4.) Don’t buy a home near an airport, train station, or subway station. You will hear that go on all the time.

    5.) Don’t buy a home near a freeway, highway, or major bypass

    6.) Don’t buy a home in an area prone to frequent or very severe natural disasters (New Orleans)

    7.) Don’t buy a home on or near a landfill. That’s garbage we’re talking about

    8.) Don’t buy a home by a river

    9.) Don’t buy a home in or near a low-income rental housing area. Renters don’t treat their places with any kind of respect, and your home will lose value due to a trashed neighborhood

    10.) Don’t buy a home with serviceable easements running across the property.


  6. Sahana

    Apr 10, 2014

    Congratulations as you prepare to buy your first home! I think it’s terrific that you are taking the initiative to do this for both yourself and your child’s future. So many people rent thinking that they can’t possibly afford to own a home when they really can.

    Ok, here’s my advice:

    1) Get pre-qualified. This means find out what you can afford. Meet with a lender and get a ‘pre-qualification’ done. This will tell you what maximum you can afford for a home, no guessing required. Buyers love pre-qualified shoppers because they know they won’t have the loan fall through on them after making an offer. It saves everyone time and money. Oh and one more thing, don’t always feel that you have to go with the MAXIMUM prequalified amount. Buy low if you can, and you won’t be ‘house poor’. You’ll still have money for shopping, furnishing the house (expensive!), and even that yearly vacation you should be taking for yourself.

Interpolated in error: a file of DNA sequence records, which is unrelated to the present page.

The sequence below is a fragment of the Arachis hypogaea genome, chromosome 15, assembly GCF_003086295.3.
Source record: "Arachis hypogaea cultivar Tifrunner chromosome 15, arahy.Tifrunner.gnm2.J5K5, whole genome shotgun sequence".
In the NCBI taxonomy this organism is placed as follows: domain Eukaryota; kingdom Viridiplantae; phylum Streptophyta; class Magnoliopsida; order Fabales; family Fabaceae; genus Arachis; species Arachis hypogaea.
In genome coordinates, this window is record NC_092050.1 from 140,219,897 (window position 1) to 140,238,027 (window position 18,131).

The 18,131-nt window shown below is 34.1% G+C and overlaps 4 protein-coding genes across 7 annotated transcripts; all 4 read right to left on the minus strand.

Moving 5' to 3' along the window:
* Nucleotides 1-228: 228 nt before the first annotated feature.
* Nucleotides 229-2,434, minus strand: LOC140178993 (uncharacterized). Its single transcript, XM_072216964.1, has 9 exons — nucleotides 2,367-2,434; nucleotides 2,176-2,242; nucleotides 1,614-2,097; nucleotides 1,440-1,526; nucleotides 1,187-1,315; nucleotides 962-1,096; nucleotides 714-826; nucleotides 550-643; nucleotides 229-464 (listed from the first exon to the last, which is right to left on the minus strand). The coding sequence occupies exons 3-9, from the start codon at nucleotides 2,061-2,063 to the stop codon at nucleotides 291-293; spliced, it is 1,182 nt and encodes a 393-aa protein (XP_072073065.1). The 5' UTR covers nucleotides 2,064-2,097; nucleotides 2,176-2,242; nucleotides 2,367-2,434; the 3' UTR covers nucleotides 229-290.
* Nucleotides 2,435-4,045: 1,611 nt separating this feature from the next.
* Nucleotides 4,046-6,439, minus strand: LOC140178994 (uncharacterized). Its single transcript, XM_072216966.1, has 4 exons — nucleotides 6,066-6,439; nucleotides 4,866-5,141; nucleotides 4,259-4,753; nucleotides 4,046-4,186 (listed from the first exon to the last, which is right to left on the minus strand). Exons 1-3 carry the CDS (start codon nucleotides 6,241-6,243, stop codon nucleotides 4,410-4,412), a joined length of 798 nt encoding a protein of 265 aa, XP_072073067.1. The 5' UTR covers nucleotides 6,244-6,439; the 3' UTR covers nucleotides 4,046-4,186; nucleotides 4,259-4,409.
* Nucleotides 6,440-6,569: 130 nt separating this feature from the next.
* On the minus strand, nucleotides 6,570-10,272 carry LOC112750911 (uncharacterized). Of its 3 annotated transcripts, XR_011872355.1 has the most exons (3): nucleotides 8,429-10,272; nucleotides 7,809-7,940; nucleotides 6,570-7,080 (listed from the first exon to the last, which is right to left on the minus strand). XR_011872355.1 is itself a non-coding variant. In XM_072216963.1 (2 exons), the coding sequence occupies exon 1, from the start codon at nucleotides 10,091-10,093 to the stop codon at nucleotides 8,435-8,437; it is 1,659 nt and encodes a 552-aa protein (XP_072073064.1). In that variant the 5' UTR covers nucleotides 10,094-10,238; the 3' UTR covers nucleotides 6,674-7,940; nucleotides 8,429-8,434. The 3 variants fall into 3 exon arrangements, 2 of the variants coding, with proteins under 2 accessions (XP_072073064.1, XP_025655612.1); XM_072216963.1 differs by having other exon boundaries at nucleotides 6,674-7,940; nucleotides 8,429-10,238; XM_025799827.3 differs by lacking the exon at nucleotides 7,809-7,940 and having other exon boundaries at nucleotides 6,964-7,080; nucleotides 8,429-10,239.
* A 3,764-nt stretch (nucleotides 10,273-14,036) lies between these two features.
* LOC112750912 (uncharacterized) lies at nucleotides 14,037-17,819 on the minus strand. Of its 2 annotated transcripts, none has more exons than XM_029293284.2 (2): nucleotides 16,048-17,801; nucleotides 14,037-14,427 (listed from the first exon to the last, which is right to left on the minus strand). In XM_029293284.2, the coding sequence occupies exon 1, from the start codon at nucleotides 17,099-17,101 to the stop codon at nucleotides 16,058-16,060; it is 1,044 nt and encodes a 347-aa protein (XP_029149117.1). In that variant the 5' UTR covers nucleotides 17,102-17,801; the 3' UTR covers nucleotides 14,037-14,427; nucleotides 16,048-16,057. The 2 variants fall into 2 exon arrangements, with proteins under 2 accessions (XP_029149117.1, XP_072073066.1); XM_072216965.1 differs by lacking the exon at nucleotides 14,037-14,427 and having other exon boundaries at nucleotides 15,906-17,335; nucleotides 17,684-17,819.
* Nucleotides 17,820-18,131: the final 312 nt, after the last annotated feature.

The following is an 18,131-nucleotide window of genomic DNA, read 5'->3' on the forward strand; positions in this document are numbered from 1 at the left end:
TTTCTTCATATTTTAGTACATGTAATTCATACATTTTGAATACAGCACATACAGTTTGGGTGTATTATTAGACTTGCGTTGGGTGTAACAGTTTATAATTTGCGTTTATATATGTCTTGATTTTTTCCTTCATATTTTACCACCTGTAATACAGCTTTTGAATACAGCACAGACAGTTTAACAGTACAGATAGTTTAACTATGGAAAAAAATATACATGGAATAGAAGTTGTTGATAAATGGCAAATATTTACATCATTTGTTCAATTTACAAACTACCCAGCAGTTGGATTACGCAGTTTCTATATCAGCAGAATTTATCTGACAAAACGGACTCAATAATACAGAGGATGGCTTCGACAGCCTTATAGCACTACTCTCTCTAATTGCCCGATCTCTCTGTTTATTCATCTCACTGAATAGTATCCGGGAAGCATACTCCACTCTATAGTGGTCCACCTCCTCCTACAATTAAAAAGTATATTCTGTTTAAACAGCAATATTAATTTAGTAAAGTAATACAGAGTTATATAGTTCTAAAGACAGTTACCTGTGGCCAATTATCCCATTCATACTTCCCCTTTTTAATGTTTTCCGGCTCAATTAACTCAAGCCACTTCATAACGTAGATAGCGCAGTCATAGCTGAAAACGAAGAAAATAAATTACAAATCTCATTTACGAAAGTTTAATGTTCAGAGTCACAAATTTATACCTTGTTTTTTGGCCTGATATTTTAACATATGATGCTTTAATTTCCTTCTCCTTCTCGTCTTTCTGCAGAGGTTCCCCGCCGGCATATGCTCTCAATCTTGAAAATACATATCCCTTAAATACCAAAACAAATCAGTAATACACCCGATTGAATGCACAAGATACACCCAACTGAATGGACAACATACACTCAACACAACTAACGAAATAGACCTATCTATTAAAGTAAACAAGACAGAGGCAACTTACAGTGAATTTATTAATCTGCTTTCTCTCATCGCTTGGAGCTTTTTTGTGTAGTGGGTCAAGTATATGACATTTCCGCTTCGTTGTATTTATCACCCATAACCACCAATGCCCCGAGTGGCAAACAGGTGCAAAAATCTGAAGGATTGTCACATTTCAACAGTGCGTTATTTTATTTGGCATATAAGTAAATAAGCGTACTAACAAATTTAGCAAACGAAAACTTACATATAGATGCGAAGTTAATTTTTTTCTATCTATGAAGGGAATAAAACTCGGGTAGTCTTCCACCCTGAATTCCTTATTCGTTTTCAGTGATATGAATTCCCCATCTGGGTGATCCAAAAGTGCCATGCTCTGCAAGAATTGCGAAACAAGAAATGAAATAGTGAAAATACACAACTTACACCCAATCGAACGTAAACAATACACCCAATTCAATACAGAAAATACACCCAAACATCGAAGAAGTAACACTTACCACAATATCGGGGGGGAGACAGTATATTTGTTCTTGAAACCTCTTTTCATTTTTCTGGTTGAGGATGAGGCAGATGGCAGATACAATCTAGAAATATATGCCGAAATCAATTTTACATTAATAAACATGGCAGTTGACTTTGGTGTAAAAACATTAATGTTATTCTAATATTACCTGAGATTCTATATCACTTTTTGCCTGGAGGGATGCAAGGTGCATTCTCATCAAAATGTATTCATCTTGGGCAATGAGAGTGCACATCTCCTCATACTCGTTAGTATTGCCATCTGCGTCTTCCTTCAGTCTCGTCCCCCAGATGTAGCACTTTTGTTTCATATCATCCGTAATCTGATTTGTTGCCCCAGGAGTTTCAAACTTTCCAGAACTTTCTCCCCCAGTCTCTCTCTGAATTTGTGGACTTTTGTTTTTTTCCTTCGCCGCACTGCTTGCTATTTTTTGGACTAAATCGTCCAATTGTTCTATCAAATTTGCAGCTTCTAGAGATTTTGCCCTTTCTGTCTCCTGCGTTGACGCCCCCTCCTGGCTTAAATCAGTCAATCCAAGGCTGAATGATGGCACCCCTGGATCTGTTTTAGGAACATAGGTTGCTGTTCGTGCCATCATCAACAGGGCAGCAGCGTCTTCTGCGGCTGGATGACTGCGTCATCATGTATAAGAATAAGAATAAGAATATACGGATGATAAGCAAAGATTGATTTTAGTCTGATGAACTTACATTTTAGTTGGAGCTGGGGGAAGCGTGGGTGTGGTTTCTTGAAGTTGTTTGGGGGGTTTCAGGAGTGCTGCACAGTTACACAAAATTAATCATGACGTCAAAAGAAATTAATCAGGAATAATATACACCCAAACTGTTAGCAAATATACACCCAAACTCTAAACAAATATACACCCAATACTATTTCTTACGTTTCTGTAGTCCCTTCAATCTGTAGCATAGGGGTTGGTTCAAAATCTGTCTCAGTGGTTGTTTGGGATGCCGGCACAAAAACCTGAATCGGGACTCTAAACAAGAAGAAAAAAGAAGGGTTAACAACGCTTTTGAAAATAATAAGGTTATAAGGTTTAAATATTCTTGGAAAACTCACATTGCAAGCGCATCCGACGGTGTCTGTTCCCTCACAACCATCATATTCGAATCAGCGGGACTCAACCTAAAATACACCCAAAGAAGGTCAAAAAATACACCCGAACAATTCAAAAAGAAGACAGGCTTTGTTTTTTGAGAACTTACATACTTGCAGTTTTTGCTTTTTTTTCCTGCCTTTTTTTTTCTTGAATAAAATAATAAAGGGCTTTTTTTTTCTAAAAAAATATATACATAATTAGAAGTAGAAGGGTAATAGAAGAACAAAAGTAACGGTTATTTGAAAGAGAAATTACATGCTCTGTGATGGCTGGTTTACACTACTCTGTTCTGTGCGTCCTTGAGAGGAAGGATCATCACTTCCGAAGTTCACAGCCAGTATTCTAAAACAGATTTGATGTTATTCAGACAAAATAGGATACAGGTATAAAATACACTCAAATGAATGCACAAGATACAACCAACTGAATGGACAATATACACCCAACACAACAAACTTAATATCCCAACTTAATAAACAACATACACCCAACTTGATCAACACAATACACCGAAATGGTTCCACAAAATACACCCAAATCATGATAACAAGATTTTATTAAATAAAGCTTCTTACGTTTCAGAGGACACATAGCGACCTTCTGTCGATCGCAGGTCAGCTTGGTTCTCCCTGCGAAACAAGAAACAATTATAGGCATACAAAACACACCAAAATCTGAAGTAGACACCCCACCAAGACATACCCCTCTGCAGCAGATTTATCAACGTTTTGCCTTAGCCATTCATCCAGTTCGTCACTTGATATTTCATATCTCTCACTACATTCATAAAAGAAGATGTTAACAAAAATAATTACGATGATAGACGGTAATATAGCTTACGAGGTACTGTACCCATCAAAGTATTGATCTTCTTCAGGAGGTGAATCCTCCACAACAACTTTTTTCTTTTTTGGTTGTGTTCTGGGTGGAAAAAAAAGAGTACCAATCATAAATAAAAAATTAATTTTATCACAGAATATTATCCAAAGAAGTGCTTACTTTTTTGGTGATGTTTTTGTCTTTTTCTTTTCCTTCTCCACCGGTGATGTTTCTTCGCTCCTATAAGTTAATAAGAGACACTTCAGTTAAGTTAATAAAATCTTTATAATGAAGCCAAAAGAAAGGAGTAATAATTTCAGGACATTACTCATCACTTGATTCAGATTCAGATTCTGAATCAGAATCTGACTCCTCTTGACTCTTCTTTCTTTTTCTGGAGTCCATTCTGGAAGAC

2) Get a real estate agent. Seriously, you want a professional working for you. Don’t try to do this yourself. You want what is called a “buyer’s agent”. Beware: not all real estate agents are buyers agents. They will represent only YOUR interests. If possible, find someone through references (friends, coworkers, family) who have had a good experience with that agent. Until recently, the real estate industry exclusively represented the SELLER. A growing number of Real Estate Agents (and the public) want Buyers to have an equal level of representation in the real estate transaction. The National Association of Exclusive Buyer Agents (NAEBA) is proudly pioneering a nationwide effort to give today’s home-buying consumers the level of service they demand. Make sure your agent is a member of this organization.